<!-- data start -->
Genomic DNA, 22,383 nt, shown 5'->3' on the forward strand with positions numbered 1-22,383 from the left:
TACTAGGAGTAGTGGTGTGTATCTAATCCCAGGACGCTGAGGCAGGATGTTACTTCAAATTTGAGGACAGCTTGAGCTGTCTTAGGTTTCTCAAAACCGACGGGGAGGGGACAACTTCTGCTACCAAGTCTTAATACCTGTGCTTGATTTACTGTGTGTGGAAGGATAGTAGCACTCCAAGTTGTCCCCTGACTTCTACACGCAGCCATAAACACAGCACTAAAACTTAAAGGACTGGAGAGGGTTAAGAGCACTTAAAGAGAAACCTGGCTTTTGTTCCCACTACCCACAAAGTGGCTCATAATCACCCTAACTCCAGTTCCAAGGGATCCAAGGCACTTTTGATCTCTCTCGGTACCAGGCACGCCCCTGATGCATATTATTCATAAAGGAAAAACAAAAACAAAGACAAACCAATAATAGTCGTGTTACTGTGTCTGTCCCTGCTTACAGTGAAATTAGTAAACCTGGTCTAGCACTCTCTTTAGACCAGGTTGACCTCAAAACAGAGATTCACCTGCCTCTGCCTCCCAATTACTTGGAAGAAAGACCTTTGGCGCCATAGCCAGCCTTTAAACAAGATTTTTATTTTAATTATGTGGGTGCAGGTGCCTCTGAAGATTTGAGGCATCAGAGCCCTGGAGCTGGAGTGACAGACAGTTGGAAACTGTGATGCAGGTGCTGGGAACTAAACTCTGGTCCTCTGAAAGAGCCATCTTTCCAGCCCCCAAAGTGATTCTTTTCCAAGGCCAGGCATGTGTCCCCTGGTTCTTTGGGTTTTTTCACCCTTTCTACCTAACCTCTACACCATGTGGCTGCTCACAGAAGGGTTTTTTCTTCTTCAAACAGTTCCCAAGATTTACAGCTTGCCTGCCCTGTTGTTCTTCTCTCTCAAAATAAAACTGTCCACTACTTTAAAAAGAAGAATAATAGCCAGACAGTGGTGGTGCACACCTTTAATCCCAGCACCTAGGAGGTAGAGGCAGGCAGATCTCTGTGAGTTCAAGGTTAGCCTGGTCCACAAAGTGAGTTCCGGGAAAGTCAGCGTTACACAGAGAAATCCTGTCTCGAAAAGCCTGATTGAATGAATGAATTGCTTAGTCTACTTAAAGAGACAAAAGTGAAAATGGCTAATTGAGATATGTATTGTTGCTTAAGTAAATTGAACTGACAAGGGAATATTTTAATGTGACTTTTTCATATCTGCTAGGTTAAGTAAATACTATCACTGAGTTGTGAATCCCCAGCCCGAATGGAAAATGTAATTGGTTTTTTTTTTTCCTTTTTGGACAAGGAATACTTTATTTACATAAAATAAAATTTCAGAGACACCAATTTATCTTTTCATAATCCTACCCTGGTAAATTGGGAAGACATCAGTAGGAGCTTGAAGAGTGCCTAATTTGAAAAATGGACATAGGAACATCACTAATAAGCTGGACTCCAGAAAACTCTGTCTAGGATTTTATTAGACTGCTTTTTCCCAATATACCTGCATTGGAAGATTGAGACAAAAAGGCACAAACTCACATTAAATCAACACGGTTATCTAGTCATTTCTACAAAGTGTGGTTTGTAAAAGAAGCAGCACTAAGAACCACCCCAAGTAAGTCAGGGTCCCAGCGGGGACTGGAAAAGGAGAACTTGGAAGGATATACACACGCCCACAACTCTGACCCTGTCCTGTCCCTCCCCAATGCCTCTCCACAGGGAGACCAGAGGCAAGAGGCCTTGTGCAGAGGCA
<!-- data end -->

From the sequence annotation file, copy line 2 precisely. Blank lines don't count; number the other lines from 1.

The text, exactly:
TACTAGGAGTAGTGGTGTGTATCTAATCCCAGGACGCTGAGGCAGGATGTTACTTCAAATTTGAGGACAGCTTGAGCTGTCTTAGGTTTCTCAAAACCGACGGGGAGGGGACAACTTCTGCTACCAAGTCTTAATACCTGTGCTTGATTTACTGTGTGTGGAAGGATAGTAGCACTCCAAGTTGTCCCCTGACTTCTACACGCAGCCATAAACACAGCACTAAAACTTAAAGGACTGGAGAGGGTTAAGAGCACTTAAAGAGAAACCTGGCTTTTGTTCCCACTACCCACAAAGTGGCTCATAATCACCCTAACTCCAGTTCCAAGGGATCCAAGGCACTTTTGATCTCTCTCGGTACCAGGCACGCCCCTGATGCATATTATTCATAAAGGAAAAACAAAAACAAAGACAAACCAATAATAGTCGTGTTACTGTGTCTGTCCCTGCTTACAGTGAAATTAGTAAACCTGGTCTAGCACTCTCTTTAGACCAGGTTGACCTCAAAACAGAGATTCACCTGCCTCTGCCTCCCAATTACTTGGAAGAAAGACCTTTGGCGCCATAGCCAGCCTTTAAACAAGATTTTTATTTTAATTATGTGGGTGCAGGTGCCTCTGAAGATTTGAGGCATCAGAGCCCTGGAGCTGGAGTGACAGACAGTTGGAAACTGTGATGCAGGTGCTGGGAACTAAACTCTGGTCCTCTGAAAGAGCCATCTTTCCAGCCCCCAAAGTGATTCTTTTCCAAGGCCAGGCATGTGTCCCCTGGTTCTTTGGGTTTTTTCACCCTTTCTACCTAACCTCTACACCATGTGGCTGCTCACAGAAGGGTTTTTTCTTCTTCAAACAGTTCCCAAGATTTACAGCTTGCCTGCCCTGTTGTTCTTCTCTCTCAAAATAAAACTGTCCACTACTTTAAAAAGAAGAATAATAGCCAGACAGTGGTGGTGCACACCTTTAATCCCAGCACCTAGGAGGTAGAGGCAGGCAGATCTCTGTGAGTTCAAGGTTAGCCTGGTCCACAAAGTGAGTTCCGGGAAAGTCAGCGTTACACAGAGAAATCCTGTCTCGAAAAGCCTGATTGAATGAATGAATTGCTTAGTCTACTTAAAGAGACAAAAGTGAAAATGGCTAATTGAGATATGTATTGTTGCTTAAGTAAATTGAACTGACAAGGGAATATTTTAATGTGACTTTTTCATATCTGCTAGGTTAAGTAAATACTATCACTGAGTTGTGAATCCCCAGCCCGAATGGAAAATGTAATTGGTTTTTTTTTTTCCTTTTTGGACAAGGAATACTTTATTTACATAAAATAAAATTTCAGAGACACCAATTTATCTTTTCATAATCCTACCCTGGTAAATTGGGAAGACATCAGTAGGAGCTTGAAGAGTGCCTAATTTGAAAAATGGACATAGGAACATCACTAATAAGCTGGACTCCAGAAAACTCTGTCTAGGATTTTATTAGACTGCTTTTTCCCAATATACCTGCATTGGAAGATTGAGACAAAAAGGCACAAACTCACATTAAATCAACACGGTTATCTAGTCATTTCTACAAAGTGTGGTTTGTAAAAGAAGCAGCACTAAGAACCACCCCAAGTAAGTCAGGGTCCCAGCGGGGACTGGAAAAGGAGAACTTGGAAGGATATACACACGCCCACAACTCTGACCCTGTCCTGTCCCTCCCCAATGCCTCTCCACAGGGAGACCAGAGGCAAGAGGCCTTGTGCAGAGGCA